9/30/2012 | Share this article: View CommentsBy Douglas A. Lefelhocz ~
I found your article "No True Christians!" article interesting. The comments section had a lot of interesting debate going on there. I'm not a Christian or a believer in any sense. I once considered myself a Spinoza-ist of sorts, but I recently learned that he used a phrase, "per causum" which indicates all of his ideas as *openly* a pretext. Many of the things the collection of books of Christians says, I find foolish. Other things I find obscure and capable of many, many different interpretations to the point that making sense of what the authors intended becomes impossible. This all said, I wonder... what if instead of quasi-rationally trying to figure out the value of an idea like "give to all who asketh of thee" via a thought experiment, which even ancient philosophers did and ended up with many, many mistaken conclusions, we took our reason further and viewed Jesus's idea as a hypothesis... that is "giving material things to all who ask leads us to a better life."
The predictions of such a hypothesis I do not think quite so easy to deduce as both the non-believers and believers in the comment section seem to believe..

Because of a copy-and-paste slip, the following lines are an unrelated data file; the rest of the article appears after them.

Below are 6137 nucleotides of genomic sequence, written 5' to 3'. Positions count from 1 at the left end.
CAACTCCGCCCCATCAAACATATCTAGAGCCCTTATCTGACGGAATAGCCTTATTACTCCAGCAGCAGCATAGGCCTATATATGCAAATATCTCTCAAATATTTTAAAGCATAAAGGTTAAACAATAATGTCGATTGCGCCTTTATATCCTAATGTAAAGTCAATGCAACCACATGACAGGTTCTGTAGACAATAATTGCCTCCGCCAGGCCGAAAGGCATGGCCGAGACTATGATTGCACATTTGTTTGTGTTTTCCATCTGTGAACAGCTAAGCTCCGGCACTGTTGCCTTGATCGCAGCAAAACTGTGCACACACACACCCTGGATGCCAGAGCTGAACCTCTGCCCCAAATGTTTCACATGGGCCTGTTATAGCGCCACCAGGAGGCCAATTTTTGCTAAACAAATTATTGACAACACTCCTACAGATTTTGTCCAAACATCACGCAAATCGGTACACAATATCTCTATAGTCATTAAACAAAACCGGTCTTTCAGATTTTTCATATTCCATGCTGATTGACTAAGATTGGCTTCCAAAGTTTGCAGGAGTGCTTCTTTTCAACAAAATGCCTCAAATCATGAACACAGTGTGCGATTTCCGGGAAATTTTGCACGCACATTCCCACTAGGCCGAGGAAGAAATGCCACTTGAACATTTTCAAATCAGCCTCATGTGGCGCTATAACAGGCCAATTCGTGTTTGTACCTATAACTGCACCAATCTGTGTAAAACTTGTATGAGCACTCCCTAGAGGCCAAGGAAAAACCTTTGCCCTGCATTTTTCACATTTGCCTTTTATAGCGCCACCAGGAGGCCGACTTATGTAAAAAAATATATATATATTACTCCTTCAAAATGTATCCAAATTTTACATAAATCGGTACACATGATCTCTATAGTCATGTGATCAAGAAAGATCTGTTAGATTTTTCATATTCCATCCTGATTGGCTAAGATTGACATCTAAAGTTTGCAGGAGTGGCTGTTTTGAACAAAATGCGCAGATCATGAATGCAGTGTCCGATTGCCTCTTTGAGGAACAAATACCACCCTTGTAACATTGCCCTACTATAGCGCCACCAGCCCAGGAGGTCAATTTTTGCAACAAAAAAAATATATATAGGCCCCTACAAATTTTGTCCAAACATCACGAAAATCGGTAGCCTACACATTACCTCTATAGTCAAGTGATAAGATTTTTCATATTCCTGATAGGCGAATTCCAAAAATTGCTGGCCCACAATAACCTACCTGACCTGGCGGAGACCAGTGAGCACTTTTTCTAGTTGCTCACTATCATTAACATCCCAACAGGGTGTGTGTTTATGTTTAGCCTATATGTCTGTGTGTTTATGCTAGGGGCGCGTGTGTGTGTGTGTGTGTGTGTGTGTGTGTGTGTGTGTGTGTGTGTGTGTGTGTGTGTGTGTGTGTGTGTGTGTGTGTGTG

That some people would take advantage of us, and thus qualify as "moochers" or anything like that involves labeling and people-rating... silently saying that people really ought not to act in such a way or more shortly we musterbate on them. Also, it is not so easy to know what "getting taken advantage of" of means with respect to one's personal property. Do you "get taken advantage of" if you give one thing away to just one person who asks, two, three... when exactly would you get taken advantage? When exactly does anyone get taken advantage of in any situation?
We can ask the question "will giving to all who ask lead us to a better life?"
If we have the hypothesis "giving to all who asks leads us to the better life" what sorts of consequences will *actually* follow? How would we actually feel if we ran such a psycho-social experiment? What would we actually think? How much differently would we feel than our expectations would lead us to believe if we actually ran such an experiment? What conditions do we run such an experiment under? Do we tell some people about such an experiment, or only run such an experiment if we haven't told them about doing such an experiment? How do we get a good handle on our feelings and thoughts while running such an experiment? How do we make running such an experiment sufficiently precise?
Even True Christians, which from your comment section I can see that there do exist some out there, haven't really given us much, if any, information of the effects of acting in accordance with such a hypothesis. Has anyone practiced giving any material possessions to anyone who asks for years and written a journal on such even? I've found some things online, but there doesn't seem to me to exist much publicly available information on the effects of doing such. Maybe I've missed it.